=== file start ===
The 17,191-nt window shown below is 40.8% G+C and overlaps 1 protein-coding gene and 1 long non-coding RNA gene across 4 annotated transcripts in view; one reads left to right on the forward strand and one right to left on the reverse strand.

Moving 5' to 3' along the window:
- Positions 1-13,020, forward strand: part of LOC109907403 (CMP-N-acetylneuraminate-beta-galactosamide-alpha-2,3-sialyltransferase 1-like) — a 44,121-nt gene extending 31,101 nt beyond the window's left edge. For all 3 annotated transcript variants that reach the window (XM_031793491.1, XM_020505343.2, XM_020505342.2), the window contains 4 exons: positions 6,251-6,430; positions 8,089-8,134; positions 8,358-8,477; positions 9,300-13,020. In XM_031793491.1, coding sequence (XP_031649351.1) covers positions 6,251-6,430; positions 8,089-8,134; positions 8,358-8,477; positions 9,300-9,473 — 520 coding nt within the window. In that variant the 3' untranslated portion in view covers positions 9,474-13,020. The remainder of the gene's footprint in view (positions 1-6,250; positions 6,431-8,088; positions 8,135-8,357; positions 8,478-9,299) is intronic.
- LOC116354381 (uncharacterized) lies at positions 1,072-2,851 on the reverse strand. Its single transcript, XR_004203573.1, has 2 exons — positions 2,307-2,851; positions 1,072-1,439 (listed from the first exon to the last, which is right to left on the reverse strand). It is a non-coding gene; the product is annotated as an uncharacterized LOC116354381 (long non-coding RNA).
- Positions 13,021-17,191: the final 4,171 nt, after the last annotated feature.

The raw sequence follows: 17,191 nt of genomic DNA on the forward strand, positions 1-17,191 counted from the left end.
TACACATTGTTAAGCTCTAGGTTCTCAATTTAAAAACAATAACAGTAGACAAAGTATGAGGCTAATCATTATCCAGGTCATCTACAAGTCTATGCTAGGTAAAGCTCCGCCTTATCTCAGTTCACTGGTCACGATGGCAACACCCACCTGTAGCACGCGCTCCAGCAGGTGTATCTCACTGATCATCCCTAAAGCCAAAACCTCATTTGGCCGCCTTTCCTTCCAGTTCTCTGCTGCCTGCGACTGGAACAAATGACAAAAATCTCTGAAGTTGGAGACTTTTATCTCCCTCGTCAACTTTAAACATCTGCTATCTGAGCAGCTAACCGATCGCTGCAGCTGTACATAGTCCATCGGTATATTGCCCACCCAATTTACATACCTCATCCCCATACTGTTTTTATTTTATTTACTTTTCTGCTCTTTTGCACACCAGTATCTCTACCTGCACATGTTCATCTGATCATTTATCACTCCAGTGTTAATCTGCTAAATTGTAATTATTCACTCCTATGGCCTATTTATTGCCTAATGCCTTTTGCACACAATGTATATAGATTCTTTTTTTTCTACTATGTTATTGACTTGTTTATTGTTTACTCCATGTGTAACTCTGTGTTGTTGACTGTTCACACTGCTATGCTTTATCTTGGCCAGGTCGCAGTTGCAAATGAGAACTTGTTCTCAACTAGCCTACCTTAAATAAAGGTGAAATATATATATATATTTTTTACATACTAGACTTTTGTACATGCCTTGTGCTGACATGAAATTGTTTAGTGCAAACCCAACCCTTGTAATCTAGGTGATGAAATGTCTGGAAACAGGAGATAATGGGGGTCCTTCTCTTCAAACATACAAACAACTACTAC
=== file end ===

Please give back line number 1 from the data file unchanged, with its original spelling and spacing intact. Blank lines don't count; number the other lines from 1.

The 17,191-nt window shown below is 40.8% G+C and overlaps 1 protein-coding gene and 1 long non-coding RNA gene across 4 annotated transcripts in view; one reads left to right on the forward strand and one right to left on the reverse strand.